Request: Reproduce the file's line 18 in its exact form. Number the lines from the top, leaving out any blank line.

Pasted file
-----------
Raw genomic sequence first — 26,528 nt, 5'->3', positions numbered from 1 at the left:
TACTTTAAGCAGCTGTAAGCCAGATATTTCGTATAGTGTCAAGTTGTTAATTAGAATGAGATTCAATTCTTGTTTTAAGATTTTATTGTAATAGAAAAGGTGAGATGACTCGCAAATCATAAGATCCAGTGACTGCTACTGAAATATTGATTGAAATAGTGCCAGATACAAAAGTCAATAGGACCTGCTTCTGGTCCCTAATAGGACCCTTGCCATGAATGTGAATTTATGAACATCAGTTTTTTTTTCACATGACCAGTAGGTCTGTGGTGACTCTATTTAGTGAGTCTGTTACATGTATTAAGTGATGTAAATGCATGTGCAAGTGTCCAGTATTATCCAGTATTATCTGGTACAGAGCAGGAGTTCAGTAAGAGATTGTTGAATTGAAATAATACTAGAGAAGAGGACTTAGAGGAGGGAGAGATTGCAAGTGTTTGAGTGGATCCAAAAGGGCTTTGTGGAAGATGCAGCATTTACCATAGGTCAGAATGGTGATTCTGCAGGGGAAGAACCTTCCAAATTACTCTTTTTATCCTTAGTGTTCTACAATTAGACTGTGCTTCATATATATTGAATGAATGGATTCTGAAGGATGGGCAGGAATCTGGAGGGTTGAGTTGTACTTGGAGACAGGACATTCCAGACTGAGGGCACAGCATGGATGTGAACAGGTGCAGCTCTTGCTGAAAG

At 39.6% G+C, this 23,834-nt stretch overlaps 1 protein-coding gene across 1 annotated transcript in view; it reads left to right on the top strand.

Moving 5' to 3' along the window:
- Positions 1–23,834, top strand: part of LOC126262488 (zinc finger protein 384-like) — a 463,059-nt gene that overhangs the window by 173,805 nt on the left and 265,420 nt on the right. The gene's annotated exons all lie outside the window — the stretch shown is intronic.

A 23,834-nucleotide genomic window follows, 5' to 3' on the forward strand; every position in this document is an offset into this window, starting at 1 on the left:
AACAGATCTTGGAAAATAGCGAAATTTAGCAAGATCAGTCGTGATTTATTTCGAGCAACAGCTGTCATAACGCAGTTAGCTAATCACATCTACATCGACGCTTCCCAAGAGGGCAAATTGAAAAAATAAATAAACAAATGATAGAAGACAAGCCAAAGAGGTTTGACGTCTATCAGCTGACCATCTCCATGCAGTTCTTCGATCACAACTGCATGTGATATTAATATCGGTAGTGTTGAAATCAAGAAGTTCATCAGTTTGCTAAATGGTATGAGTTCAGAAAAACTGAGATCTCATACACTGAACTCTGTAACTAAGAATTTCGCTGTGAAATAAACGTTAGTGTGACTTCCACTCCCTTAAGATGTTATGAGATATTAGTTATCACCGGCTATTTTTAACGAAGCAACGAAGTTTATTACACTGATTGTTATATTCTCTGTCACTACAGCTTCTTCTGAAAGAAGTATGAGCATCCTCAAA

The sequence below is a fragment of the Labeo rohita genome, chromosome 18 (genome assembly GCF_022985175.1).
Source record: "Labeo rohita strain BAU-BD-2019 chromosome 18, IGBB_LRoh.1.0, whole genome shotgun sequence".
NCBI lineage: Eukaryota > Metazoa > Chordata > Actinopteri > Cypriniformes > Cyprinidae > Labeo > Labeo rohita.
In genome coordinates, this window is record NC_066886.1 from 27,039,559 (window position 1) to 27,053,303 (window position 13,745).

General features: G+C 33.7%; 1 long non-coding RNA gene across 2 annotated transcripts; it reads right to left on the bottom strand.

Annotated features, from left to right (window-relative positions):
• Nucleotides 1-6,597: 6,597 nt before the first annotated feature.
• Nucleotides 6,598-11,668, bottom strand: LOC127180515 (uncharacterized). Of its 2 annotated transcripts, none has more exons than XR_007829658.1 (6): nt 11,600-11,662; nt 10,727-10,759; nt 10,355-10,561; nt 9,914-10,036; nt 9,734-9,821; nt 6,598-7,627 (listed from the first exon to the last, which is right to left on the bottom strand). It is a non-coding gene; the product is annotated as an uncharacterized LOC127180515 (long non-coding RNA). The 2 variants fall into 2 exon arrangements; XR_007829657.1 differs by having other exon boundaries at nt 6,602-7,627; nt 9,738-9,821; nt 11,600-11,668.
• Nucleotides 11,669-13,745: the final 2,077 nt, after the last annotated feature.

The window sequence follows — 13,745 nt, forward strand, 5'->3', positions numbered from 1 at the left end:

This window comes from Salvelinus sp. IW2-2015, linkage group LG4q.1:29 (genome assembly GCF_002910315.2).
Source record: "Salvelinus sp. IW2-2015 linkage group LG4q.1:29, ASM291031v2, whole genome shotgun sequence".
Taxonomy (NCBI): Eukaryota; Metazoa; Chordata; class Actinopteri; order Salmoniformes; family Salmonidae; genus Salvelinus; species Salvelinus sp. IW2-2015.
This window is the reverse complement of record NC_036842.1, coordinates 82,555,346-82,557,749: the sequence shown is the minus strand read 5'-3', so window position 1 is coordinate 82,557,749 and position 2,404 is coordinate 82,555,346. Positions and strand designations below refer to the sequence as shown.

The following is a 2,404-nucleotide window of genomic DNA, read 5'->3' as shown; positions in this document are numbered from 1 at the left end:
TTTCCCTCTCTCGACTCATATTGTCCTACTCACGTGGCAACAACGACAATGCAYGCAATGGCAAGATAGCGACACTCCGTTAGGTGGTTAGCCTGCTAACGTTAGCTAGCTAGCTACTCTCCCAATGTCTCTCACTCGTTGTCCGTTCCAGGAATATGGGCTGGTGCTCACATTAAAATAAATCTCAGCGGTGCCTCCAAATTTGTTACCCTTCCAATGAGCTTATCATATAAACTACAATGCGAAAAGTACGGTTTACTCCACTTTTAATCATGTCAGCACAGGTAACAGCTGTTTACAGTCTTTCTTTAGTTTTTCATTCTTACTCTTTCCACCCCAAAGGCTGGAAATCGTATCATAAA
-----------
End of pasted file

This window comes from Salvelinus sp. IW2-2015, linkage group LG4q.1:29 (genome assembly GCF_002910315.2).